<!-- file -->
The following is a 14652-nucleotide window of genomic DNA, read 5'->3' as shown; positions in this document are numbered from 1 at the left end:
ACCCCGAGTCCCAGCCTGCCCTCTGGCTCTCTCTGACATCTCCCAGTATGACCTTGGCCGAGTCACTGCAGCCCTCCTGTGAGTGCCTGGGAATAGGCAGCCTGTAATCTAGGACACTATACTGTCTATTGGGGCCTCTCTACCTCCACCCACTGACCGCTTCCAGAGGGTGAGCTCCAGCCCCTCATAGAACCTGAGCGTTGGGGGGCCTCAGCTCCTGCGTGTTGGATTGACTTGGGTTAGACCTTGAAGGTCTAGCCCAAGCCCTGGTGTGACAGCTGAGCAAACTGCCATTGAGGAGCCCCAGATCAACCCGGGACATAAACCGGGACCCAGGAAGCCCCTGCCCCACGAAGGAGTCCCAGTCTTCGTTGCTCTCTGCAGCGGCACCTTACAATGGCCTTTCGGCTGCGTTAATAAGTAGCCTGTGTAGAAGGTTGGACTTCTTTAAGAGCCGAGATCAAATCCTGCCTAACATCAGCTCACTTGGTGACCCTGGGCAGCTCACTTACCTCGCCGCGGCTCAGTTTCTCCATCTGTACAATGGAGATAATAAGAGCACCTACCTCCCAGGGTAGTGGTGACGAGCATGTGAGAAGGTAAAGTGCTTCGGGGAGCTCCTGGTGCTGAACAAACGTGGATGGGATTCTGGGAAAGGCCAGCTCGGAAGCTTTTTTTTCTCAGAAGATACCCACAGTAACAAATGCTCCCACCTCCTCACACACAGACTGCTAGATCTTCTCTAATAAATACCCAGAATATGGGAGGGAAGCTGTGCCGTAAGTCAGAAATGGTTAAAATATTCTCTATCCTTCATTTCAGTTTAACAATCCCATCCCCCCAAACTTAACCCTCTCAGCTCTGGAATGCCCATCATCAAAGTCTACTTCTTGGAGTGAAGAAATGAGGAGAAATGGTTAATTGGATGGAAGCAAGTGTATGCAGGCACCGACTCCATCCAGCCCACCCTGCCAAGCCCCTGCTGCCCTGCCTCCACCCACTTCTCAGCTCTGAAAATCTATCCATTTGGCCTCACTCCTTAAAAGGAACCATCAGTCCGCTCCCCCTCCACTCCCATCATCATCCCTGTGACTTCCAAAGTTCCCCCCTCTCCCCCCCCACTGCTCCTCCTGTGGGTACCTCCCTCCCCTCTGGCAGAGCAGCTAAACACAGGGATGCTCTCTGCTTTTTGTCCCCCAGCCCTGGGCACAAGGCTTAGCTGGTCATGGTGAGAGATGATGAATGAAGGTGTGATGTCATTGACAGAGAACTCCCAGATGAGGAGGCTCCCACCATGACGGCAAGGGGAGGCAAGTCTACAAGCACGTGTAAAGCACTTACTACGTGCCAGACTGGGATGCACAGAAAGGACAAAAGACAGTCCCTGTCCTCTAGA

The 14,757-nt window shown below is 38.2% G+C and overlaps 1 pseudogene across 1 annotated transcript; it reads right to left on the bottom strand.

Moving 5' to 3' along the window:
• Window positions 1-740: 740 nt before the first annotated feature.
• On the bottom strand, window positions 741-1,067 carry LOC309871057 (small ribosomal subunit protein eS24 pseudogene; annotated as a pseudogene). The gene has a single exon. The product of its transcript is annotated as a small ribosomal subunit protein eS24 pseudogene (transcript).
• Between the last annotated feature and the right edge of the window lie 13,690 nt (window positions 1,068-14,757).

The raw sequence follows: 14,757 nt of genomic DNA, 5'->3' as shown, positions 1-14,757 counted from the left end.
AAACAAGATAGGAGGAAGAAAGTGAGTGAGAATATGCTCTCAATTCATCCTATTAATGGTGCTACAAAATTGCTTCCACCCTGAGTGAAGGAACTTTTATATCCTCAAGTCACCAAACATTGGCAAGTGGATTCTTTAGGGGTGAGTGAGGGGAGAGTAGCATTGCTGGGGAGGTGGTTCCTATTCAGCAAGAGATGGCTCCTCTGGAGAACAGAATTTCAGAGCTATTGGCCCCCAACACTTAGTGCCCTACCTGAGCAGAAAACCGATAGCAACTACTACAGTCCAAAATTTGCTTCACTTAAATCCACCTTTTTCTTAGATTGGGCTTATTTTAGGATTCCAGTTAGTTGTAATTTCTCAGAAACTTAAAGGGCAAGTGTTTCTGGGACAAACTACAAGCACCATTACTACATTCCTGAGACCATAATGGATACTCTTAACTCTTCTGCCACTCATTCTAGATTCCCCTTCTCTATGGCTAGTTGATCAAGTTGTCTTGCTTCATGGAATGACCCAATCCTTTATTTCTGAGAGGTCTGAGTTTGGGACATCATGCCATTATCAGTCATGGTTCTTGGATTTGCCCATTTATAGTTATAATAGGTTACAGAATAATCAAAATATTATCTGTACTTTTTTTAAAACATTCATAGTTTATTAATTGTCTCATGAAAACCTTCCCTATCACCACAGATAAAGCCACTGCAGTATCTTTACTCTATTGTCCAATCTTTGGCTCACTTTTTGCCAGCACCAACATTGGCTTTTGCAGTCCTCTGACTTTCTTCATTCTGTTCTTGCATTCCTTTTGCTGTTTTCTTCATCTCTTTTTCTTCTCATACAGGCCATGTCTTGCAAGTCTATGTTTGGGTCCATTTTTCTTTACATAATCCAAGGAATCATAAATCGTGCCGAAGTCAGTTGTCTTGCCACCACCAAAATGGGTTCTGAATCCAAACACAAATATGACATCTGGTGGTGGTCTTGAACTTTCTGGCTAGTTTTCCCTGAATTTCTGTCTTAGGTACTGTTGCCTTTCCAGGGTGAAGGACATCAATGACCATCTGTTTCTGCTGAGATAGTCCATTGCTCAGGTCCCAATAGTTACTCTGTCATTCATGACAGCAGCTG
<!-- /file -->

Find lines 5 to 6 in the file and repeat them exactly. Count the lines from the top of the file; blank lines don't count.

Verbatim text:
• Window positions 1-740: 740 nt before the first annotated feature.
• On the bottom strand, window positions 741-1,067 carry LOC309871057 (small ribosomal subunit protein eS24 pseudogene; annotated as a pseudogene). The gene has a single exon. The product of its transcript is annotated as a small ribosomal subunit protein eS24 pseudogene (transcript).